You might find it interesting that, in a section all about “people,” we are talking about cash flow — but there is a reason for that: you can’t pay people without cash flow! The only way to hire great talent and compensate them well enough to motivate them to stay is by having healthy cash flow. It is a simple issue of economics. Our formula for this came from a lot of study pre-2017, and has been validated by great returns from 2017 to present… 

In short, we want each employee of ours to be worth approximately $400,000 in annual revenues for us. This is NOT ‘linear,’ because you are going to have team members who do not “produce revenue.” I’m not saying each employee needs to produce $400,000 in revenues, I am saying that if you take your annual revenues and divide them by the number of employees you have you want that figure to be $400,000.

Example 1: 

  • $1,200,000 per year revenues 
  • 3 employees = $400k per employee 
  • Even if one employee is an operations manager and doesn’t “produce” revenue 

Example 2: 

  • $750,000 per year revenues 
  • 2 employees = $375k per employee
  • In this case, you are almost properly staffed based on cash flows 

In fact, currently for Traffic and Funnels I believe we are at about $375,000 per employee per year — so we are just slightly “overstaffed,” as we need an additional $25k per employee per year to hit our constraints. In this case, that is an additional $1,000,000 in revenues which is quite easy to do, so not a big problem! 

When you nail your cash flow targets, you are poised to win. Cash does three important things for your business: 

Cash gives you confidence

It’s difficult to make great decisions if you are worried about failure. And what’s worse, the more risky the failure, the harder it is to make a great decision. In fact, there’s nothing worse than needing to do something, but being so close to the line that you’re robbed of confidence. 

Cash accelerates your growth. 

When you are able to properly invest into your business, it will take on a life of its own. People will begin growing things for you, and you’ll find yourself in a position where, believe it or not, you might be uncomfortable with how quickly you are growing! It sounds crazy, but this scenario has replicated itself for Chris and I time and time again.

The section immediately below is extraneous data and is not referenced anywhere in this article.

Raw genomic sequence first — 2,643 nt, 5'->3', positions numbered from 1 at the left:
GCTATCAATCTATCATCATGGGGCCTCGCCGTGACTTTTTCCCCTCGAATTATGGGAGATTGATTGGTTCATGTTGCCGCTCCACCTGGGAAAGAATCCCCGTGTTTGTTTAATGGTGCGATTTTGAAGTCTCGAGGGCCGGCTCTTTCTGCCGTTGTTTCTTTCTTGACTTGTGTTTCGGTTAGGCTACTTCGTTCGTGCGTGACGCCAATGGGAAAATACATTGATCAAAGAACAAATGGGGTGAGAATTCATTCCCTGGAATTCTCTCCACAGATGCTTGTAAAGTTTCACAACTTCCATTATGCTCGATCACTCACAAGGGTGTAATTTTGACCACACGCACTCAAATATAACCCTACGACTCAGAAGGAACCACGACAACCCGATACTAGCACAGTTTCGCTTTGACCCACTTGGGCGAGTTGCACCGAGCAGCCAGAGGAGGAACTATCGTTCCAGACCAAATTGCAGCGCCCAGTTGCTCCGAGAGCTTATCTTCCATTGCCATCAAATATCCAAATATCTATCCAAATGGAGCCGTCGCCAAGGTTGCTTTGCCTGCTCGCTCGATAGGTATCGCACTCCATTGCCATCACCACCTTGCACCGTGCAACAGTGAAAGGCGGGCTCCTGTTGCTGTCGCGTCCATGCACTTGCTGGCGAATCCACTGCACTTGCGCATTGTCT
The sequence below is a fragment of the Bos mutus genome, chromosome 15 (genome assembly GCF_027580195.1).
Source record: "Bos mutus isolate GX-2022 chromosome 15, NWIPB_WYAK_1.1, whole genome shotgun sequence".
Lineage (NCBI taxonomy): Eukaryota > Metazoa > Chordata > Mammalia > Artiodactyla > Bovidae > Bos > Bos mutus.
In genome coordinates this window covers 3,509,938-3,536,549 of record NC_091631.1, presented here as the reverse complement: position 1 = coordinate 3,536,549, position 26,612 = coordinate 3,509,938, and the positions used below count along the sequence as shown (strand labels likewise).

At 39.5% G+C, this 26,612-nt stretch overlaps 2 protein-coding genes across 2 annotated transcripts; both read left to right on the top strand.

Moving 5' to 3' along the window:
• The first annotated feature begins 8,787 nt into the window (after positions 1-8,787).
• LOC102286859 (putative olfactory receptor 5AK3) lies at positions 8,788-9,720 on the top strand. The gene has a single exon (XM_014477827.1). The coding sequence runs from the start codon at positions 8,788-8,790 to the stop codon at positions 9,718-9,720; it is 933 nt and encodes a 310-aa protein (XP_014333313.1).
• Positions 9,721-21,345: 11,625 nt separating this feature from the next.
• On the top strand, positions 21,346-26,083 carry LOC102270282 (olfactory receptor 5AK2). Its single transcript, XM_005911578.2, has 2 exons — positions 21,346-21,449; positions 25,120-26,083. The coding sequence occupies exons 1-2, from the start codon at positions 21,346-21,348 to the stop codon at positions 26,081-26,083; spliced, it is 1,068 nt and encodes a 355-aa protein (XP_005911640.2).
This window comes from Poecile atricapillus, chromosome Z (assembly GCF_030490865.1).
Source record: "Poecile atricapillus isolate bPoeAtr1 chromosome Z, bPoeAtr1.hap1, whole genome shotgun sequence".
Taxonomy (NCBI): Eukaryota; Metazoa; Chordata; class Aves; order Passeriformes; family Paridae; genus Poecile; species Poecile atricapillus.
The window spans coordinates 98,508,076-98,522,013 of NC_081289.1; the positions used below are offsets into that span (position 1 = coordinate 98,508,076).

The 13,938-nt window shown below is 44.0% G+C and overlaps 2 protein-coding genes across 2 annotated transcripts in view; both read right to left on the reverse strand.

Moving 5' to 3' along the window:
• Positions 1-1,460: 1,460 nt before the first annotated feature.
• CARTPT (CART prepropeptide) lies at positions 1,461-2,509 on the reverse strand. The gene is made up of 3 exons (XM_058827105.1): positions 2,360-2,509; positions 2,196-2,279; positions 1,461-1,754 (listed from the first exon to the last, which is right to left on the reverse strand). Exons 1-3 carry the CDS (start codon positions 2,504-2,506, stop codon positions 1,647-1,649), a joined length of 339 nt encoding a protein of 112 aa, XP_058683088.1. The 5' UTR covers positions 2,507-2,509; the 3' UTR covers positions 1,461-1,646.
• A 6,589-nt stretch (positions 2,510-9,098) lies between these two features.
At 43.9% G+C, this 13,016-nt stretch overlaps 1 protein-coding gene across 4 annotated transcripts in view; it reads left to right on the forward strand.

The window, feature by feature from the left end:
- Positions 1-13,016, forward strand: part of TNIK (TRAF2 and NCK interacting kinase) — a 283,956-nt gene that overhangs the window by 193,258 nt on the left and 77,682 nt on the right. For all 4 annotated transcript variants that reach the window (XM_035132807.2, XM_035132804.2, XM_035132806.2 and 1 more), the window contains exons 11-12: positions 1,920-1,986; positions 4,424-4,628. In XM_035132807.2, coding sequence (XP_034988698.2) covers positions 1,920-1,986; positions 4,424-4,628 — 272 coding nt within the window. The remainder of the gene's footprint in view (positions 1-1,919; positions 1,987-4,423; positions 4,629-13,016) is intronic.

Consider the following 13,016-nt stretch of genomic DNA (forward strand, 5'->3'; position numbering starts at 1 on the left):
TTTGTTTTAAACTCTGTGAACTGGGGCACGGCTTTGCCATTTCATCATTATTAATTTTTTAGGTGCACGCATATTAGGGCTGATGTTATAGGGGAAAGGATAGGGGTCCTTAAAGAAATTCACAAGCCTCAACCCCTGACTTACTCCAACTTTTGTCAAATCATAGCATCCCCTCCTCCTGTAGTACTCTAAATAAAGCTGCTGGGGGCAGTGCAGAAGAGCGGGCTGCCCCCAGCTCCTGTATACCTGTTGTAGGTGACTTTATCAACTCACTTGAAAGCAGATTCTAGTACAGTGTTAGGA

One of my key learnings was not getting disheartened by the problems of rapid growth. You will learn more about how to manage this throughout our entrepreneurship blog.

We grew so fast we had to hire people. Before we recognized it, we had so many clients, we couldn’t take care of them. If you can’t take care of your clients, you will get refund requests. You need to keep track of your deliverables, and especially when your growth is rapid. Things can shift quickly, and your quality of delivery will slip if you are not ready for the tipping point.

We also got a huge tax bill that had never happened before. This required a mindset adjustment for me as our tax bill for 2018 was more than my combined income from 2010, 2011 and 2012.

It’s not that you have to learn that many new skills, it is more that you have to make shifts in your attitude. Here’s the thing, when people come in and have growth problems, and then complain about them saying, “This doesn't happen to anyone else.” This is stupid, because everyone … and I mean everyone has the same issues as they grow. Most of the issues as you grow, at least from my experience, are attitudinal, not your aptitude. 

For example, the belief that the best way to pay less in taxes is to make less money. Well, there's an attitude shift you need to make right there, and all of a sudden you don't mind that you have to pay taxes anymore. 

There are good problems and bad problems people. So, when you feel like you're growing too fast, you have to remember that they're good problems. And for every problem, there's a solution. If you're willing to find it.